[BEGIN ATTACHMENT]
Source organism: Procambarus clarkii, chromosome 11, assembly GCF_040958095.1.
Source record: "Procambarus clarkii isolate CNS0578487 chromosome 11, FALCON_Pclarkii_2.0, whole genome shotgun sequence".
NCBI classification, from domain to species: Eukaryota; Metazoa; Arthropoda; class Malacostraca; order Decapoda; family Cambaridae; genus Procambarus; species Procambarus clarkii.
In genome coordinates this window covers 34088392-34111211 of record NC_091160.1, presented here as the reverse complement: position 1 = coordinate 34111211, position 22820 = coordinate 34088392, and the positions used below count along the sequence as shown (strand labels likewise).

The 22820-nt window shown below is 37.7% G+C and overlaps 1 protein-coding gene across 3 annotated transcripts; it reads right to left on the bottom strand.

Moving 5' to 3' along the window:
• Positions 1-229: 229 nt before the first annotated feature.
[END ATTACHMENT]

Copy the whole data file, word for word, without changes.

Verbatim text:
Source organism: Procambarus clarkii, chromosome 11, assembly GCF_040958095.1.
Source record: "Procambarus clarkii isolate CNS0578487 chromosome 11, FALCON_Pclarkii_2.0, whole genome shotgun sequence".
NCBI classification, from domain to species: Eukaryota; Metazoa; Arthropoda; class Malacostraca; order Decapoda; family Cambaridae; genus Procambarus; species Procambarus clarkii.
In genome coordinates this window covers 34088392-34111211 of record NC_091160.1, presented here as the reverse complement: position 1 = coordinate 34111211, position 22820 = coordinate 34088392, and the positions used below count along the sequence as shown (strand labels likewise).

The 22820-nt window shown below is 37.7% G+C and overlaps 1 protein-coding gene across 3 annotated transcripts; it reads right to left on the bottom strand.

Moving 5' to 3' along the window:
• Positions 1-229: 229 nt before the first annotated feature.